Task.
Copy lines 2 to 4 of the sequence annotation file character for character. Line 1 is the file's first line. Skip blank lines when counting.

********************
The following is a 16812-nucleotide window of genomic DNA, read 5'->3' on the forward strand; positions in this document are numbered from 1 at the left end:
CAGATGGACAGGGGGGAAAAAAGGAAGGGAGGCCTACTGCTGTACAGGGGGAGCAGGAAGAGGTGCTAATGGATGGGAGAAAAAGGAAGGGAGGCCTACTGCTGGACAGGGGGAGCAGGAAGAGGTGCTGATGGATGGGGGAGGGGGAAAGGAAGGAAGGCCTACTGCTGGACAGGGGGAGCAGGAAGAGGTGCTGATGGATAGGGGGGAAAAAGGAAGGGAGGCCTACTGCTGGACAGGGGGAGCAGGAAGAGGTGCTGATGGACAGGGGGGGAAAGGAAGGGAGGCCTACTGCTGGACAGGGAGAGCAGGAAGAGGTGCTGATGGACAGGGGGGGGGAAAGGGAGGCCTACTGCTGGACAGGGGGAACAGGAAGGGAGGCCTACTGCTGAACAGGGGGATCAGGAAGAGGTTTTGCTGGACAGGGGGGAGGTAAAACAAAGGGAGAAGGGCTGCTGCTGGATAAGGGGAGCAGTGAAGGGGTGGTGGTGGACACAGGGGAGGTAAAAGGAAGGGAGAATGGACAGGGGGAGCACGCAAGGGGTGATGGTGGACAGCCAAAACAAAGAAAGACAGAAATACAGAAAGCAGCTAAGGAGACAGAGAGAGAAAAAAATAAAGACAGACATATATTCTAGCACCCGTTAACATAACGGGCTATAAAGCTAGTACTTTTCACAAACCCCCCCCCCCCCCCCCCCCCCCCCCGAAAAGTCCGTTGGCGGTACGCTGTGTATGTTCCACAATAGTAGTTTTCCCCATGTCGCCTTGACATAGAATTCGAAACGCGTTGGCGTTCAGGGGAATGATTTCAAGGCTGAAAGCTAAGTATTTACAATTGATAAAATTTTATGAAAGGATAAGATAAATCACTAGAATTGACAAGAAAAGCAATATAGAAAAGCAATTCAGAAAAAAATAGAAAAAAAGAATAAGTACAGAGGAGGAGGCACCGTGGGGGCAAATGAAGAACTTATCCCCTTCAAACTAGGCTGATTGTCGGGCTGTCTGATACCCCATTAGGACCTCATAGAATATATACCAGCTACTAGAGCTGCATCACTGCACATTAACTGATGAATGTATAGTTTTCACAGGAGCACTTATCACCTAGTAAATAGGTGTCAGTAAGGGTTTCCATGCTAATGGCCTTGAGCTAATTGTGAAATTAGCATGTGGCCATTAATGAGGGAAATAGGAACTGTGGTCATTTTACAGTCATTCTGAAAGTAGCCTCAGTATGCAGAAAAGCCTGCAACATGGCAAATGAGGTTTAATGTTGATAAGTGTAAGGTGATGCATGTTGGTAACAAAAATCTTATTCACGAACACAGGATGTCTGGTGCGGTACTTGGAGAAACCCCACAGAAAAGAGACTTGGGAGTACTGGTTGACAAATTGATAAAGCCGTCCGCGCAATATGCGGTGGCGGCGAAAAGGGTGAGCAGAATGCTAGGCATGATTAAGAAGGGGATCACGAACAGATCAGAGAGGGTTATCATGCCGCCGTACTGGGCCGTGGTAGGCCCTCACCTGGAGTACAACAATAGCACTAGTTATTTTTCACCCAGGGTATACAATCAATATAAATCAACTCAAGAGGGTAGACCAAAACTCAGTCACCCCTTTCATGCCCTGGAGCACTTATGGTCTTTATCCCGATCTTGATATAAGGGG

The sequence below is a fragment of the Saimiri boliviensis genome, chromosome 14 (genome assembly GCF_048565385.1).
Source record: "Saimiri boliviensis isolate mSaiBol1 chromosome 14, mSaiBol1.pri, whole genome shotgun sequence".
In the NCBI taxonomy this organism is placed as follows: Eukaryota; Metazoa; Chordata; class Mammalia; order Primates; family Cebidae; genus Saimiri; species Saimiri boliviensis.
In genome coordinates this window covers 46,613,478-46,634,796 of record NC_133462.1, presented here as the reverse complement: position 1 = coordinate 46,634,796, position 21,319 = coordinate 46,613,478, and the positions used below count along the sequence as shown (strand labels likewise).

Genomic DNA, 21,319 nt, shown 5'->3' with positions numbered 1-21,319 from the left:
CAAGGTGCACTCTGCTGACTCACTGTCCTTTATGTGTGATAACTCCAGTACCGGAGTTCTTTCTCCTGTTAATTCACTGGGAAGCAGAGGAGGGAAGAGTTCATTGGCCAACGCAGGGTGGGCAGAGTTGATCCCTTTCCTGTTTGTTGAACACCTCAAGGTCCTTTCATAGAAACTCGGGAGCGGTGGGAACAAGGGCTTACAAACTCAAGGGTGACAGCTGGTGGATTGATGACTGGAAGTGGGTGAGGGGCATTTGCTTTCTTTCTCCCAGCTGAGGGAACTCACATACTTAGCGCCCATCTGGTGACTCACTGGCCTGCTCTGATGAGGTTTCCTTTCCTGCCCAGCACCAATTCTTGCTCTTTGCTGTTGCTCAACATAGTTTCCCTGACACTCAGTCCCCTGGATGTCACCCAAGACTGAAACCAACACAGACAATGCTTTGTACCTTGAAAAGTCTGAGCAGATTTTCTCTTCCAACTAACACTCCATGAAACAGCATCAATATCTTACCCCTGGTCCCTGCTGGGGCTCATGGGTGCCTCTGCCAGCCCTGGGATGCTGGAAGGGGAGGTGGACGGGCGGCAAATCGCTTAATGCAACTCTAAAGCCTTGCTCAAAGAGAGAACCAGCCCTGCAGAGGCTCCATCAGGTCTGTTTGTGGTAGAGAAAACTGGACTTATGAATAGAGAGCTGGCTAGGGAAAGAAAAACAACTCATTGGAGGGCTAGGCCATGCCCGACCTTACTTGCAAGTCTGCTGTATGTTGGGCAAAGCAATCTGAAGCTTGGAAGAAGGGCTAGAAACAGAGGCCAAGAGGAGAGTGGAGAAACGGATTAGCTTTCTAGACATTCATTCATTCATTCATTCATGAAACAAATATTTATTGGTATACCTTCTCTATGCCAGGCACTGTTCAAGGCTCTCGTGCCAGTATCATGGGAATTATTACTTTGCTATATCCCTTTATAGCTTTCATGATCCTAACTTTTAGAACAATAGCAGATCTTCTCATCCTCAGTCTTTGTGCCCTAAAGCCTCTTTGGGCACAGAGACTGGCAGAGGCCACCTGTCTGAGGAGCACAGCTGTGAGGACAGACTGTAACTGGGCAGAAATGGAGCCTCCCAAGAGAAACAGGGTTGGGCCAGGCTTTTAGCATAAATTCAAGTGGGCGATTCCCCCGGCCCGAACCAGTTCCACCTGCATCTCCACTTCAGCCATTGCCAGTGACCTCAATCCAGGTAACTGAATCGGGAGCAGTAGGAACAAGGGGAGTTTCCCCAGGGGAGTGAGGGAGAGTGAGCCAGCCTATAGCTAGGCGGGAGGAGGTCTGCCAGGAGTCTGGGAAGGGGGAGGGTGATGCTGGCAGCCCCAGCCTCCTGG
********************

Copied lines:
CAGATGGACAGGGGGGAAAAAAGGAAGGGAGGCCTACTGCTGTACAGGGGGAGCAGGAAGAGGTGCTAATGGATGGGAGAAAAAGGAAGGGAGGCCTACTGCTGGACAGGGGGAGCAGGAAGAGGTGCTGATGGATGGGGGAGGGGGAAAGGAAGGAAGGCCTACTGCTGGACAGGGGGAGCAGGAAGAGGTGCTGATGGATAGGGGGGAAAAAGGAAGGGAGGCCTACTGCTGGACAGGGGGAGCAGGAAGAGGTGCTGATGGACAGGGGGGGAAAGGAAGGGAGGCCTACTGCTGGACAGGGAGAGCAGGAAGAGGTGCTGATGGACAGGGGGGGGGAAAGGGAGGCCTACTGCTGGACAGGGGGAACAGGAAGGGAGGCCTACTGCTGAACAGGGGGATCAGGAAGAGGTTTTGCTGGACAGGGGGGAGGTAAAACAAAGGGAGAAGGGCTGCTGCTGGATAAGGGGAGCAGTGAAGGGGTGGTGGTGGACACAGGGGAGGTAAAAGGAAGGGAGAATGGACAGGGGGAGCACGCAAGGGGTGATGGTGGACAGCCAAAACAAAGAAAGACAGAAATACAGAAAGCAGCTAAGGAGACAGAGAGAGAAAAAAATAAAGACAGACATATATTCTAGCACCCGTTAACATAACGGGCTATAAAGCTAGTACTTTTCACAAACCCCCCCCCCCCCCCCCCCCCCCCCCGAAAAGTCCGTTGGCGGTACGCTGTGTATGTTCCACAATAGTAGTTTTCCCCATGTCGCCTTGACATAGAATTCGAAACGCGTTGGCGTTCAGGGGAATGATTTCAAGGCTGAAAGCTAAGTATTTACAATTGATAAAATTTTATGAAAGGATAAGATAAATCACTAGAATTGACAAGAAAAGCAATATAGAAAAGCAATTCAGAAAAAAATAGAAAAAAAGAATAAGTACAGAGGAGGAGGCACCGTGGGGGCAAATGAAGAACTTATCCCCTTCAAACTAGGCTGATTGTCGGGCTGTCTGATACCCCATTAGGACCTCATAGAATATATACCAGCTACTAGAGCTGCATCACTGCACATTAACTGATGAATGTATAGTTTTCACAGGAGCACTTATCACCTAGTAAATAGGTGTCAGTAAGGGTTTCCATGCTAATGGCCTTGAGCTAATTGTGAAATTAGCATGTGGCCATTAATGAGGGAAATAGGAACTGTGGTCATTTTACAGTCATTCTGAAAGTAGCCTCAGTATGCAGAAAAGCCTGCAACATGGCAAATGAGGTTTAATGTTGATAAGTGTAAGGTGATGCATGTTGGTAACAAAAATCTTATTCACGAACACAGGATGTCTGGTGCGGTACTTGGAGAAACCCCACAGAAAAGAGACTTGGGAGTACTGGTTGACAAATTGATAAAGCCGTCCGCGCAATATGCGGTGGCGGCGAAAAGGGTGAGCAGAATGCTAGGCATGATTAAGAAGGGGATCACGAACAGATCAGAGAGGGTTATCATGCCGCCGTACTGGGCCGTGGTAGGCCCTCACCTGGAGTACAACAATAGCACTAGTTATTTTTCACCCAGGGTATACAATCAATATAAATCAACTCAAGAGGGTAGACCAAAACTCAGTCACCCCTTTCATGCCCTGGAGCACTTATGGTCTTTATCCCGATCTTGATATAAGGGG

The sequence below is a fragment of the Saimiri boliviensis genome, chromosome 14 (genome assembly GCF_048565385.1).
Source record: "Saimiri boliviensis isolate mSaiBol1 chromosome 14, mSaiBol1.pri, whole genome shotgun sequence".